Does what police do at hot spots matter? The philadelphia policing tactics experiment

Elizabeth R. Groff, Jerry H. Ratcliffe, Cory P. Haberman, Evan T. Sorg, Nola M. Joyce, Ralph B. Taylor

Research output: Contribution to journalArticlepeer-review

141 Scopus citations


Policing tactics that are proactive, focused on small places or groups of people in small places, and tailor specific solutions to problems using careful analysis of local conditions seem to be effective at reducing violent crime. But which tactics are most effective when applied at hot spots remains unknown. This article documents the design and implementation of a randomized controlled field experiment to test three policing tactics applied to small, high-crime places: 1) foot patrol, 2) problem-oriented policing, and 3) offender-focused policing. A total of 81 experimental places were identified from the highest violent crime areas in Philadelphia (27 areas were judged amenable to each policing tactic). Within each group of 27 areas, 20 places were randomly assigned to receive treatment and 7 places acted as controls. Offender-focused sites experienced a 42 percent reduction in all violent crime and a 50 percent reduction in violent felonies compared with their control places. Problem-oriented policing and foot patrol did not significantly reduce violent crime or violent felonies. Potential explanations of these findings are discussed in the contexts of dosage, implementation, and hot spot stability over time.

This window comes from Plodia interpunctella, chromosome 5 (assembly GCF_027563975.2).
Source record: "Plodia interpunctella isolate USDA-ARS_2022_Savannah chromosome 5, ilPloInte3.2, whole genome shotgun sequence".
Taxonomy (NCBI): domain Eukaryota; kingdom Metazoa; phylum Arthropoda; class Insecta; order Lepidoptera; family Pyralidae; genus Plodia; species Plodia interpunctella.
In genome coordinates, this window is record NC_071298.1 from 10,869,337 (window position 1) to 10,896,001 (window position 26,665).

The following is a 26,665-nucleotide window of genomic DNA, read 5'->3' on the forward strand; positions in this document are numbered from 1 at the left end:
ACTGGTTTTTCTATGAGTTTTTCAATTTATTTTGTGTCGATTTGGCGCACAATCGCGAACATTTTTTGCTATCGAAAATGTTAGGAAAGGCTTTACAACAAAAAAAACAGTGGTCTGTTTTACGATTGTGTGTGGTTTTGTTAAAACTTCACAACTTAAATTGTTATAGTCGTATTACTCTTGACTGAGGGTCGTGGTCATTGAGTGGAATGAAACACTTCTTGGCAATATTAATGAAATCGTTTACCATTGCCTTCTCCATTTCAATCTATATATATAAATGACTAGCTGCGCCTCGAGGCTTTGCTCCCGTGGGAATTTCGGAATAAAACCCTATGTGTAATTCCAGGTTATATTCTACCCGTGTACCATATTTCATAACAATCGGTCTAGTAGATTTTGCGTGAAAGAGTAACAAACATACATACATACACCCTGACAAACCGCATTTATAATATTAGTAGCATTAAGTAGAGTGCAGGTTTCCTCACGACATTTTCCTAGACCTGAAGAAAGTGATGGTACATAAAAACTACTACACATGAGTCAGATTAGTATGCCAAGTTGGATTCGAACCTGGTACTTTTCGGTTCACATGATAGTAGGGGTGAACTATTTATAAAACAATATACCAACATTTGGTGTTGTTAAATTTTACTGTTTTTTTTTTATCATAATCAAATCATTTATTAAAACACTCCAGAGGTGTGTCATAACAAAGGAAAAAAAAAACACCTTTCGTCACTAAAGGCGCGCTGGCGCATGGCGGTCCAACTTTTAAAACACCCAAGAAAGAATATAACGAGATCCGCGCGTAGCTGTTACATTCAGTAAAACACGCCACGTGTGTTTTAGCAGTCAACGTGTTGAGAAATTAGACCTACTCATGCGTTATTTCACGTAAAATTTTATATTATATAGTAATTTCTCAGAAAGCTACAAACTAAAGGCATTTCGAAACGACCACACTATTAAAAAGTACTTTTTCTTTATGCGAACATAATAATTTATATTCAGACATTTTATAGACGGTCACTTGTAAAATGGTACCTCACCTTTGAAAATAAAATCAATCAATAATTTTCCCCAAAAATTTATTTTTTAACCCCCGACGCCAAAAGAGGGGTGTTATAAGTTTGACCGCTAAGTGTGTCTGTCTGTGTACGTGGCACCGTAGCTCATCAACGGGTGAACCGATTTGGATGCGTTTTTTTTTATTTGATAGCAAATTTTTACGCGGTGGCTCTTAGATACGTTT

Original languageEnglish (US)
Pages (from-to)23-53
Number of pages31
Issue number1
StatePublished - Feb 1 2015
Externally publishedYes

All Science Journal Classification (ASJC) codes

  • Pathology and Forensic Medicine
  • Law


Dive into the research topics of 'Does what police do at hot spots matter? The philadelphia policing tactics experiment'. Together they form a unique fingerprint.

Cite this